An scientist from The University of Western Australia’s Faculty of Engineering and Mathematical Sciences is leading a team of four researchers to trial a space robot in Antarctica this summer. If successful, the trial could see the robot deployed to Jupiter’s ice moon, Europa, to look for signs of life.
As part of the trial being coordinated by The Australian Antarctic Program and NASA, the robot will be tested for its ability to operate at extreme depths and temperatures, for long durations, and communicate through thick ice.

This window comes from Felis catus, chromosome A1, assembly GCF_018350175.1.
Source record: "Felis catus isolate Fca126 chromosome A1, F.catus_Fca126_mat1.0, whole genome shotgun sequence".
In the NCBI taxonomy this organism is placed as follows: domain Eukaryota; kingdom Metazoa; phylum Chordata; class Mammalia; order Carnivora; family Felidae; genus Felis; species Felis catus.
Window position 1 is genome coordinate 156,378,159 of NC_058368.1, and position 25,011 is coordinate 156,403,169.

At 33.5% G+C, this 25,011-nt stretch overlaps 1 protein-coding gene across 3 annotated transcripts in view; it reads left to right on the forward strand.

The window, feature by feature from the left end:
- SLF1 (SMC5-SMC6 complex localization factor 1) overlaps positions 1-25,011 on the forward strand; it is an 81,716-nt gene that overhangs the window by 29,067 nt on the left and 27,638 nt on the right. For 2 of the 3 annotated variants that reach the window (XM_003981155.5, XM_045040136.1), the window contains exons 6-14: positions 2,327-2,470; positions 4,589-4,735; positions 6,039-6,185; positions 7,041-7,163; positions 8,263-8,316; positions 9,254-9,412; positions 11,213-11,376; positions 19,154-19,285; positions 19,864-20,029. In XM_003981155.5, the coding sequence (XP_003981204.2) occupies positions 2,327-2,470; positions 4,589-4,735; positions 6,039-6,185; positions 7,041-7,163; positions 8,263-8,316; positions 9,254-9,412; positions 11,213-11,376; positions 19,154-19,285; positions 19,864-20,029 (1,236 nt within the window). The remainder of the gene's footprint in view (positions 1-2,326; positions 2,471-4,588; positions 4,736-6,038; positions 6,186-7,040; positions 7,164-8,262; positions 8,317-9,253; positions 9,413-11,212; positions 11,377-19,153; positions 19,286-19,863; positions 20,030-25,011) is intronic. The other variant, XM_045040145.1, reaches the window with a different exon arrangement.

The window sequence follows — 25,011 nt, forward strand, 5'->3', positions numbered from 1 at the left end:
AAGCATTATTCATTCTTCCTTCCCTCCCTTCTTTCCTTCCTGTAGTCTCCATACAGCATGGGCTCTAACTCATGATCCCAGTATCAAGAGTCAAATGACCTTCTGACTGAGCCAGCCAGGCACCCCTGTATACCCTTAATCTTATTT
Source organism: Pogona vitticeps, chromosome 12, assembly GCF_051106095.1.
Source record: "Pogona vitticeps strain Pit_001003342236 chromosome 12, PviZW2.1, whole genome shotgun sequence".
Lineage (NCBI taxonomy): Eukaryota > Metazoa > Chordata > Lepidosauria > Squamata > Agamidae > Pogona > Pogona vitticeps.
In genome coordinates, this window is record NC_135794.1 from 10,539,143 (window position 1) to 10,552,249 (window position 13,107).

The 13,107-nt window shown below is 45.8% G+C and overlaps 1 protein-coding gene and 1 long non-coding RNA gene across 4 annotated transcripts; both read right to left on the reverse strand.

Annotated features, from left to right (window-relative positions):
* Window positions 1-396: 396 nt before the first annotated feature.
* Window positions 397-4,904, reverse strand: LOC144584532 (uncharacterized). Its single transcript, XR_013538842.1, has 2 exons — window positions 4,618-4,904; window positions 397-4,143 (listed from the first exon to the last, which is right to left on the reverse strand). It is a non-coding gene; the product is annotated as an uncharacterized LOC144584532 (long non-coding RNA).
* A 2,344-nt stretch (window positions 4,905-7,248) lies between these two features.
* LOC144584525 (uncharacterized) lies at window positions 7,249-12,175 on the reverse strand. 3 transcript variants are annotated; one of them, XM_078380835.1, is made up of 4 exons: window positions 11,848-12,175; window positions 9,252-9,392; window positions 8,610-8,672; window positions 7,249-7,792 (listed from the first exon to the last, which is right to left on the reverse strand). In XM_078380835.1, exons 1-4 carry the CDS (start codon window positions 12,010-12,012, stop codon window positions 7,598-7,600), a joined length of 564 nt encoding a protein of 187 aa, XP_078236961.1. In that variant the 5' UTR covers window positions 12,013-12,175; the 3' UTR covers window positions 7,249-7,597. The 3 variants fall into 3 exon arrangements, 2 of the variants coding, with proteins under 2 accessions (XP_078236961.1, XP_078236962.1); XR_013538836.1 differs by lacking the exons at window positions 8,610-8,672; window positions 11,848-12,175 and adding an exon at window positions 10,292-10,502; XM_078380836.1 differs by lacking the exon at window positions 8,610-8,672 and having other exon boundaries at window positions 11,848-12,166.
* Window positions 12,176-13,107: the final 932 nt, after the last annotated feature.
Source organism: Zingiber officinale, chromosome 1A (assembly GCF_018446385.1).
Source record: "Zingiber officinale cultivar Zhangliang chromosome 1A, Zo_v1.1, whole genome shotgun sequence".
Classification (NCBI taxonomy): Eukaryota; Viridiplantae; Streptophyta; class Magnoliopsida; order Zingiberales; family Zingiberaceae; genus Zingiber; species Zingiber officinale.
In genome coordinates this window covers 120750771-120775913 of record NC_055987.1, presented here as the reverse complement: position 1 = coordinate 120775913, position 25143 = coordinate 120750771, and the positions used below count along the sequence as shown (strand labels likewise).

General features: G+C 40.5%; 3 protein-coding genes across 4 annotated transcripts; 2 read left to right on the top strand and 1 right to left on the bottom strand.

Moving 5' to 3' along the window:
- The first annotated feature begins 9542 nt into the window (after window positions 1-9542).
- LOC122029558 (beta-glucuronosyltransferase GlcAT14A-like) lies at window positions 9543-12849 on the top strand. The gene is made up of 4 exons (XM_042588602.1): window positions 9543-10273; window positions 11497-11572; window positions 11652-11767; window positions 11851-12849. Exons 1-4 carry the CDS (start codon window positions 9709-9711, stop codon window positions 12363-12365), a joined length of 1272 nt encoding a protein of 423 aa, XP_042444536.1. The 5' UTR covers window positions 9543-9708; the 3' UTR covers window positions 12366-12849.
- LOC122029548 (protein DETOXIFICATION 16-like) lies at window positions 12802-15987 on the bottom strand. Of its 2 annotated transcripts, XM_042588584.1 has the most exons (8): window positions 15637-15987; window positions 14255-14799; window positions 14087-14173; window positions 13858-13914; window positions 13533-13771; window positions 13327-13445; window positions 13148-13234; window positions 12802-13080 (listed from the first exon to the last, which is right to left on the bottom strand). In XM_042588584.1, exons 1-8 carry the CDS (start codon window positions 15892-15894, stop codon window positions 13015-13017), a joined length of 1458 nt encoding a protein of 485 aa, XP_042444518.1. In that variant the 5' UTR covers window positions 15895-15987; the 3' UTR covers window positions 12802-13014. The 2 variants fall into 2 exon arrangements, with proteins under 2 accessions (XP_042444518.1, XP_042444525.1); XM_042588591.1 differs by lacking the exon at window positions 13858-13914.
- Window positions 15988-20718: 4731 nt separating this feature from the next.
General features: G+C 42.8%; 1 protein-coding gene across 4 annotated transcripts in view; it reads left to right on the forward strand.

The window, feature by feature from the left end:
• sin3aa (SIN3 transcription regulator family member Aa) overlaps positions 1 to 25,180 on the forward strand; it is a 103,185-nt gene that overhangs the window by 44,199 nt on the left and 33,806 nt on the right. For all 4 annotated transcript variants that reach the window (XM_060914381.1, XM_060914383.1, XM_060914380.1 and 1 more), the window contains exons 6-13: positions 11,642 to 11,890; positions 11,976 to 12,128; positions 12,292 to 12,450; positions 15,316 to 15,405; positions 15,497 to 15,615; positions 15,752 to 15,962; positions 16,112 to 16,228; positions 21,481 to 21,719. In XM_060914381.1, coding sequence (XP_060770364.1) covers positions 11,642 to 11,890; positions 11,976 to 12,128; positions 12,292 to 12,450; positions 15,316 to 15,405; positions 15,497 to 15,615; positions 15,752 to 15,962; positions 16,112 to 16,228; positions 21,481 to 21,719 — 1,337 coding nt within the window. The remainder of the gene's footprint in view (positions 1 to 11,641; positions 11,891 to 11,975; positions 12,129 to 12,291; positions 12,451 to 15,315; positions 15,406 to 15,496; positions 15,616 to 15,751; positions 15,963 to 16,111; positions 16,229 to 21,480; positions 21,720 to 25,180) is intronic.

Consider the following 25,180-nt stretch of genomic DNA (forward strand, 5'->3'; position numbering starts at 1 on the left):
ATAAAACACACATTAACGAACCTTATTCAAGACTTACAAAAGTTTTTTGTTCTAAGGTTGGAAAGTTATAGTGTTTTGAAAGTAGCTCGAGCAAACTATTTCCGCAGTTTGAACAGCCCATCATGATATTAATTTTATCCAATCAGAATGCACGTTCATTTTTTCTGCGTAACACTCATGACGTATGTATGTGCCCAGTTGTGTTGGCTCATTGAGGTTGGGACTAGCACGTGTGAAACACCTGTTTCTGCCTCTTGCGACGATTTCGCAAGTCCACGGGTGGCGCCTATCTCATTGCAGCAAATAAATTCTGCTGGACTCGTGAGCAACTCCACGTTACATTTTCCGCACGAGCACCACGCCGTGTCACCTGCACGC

NASA’s Galileo mission to Jupiter in the late 1990s investigated the Jupiter’s moons including Europa and found strong evidence there was a salty ocean beneath Europa’s thick icy crust.
UWA’s Dr Dan Arthur said water was one of the key ingredients for life so Europa was the most likely location where alien life might exist in the solar system.
“When we figure out how to penetrate the 10-20 kilometre layer of ice on Europa, this robot will has potential to produce some incredibly interesting findings, including whether there is life outside of Earth,” Dr Arthur said.
The robot is a buoyant rover with two independent wheels to manoeuvre along the under-side of thick ice.
Dr Arthur is joined by three NASA scientists including Dr Kevin Hand, NASA’s Deputy Chief Scientist for Solar System Exploration.
The rover has already been tested in the Arctic and Alaska, but this will be its first Antarctic trial.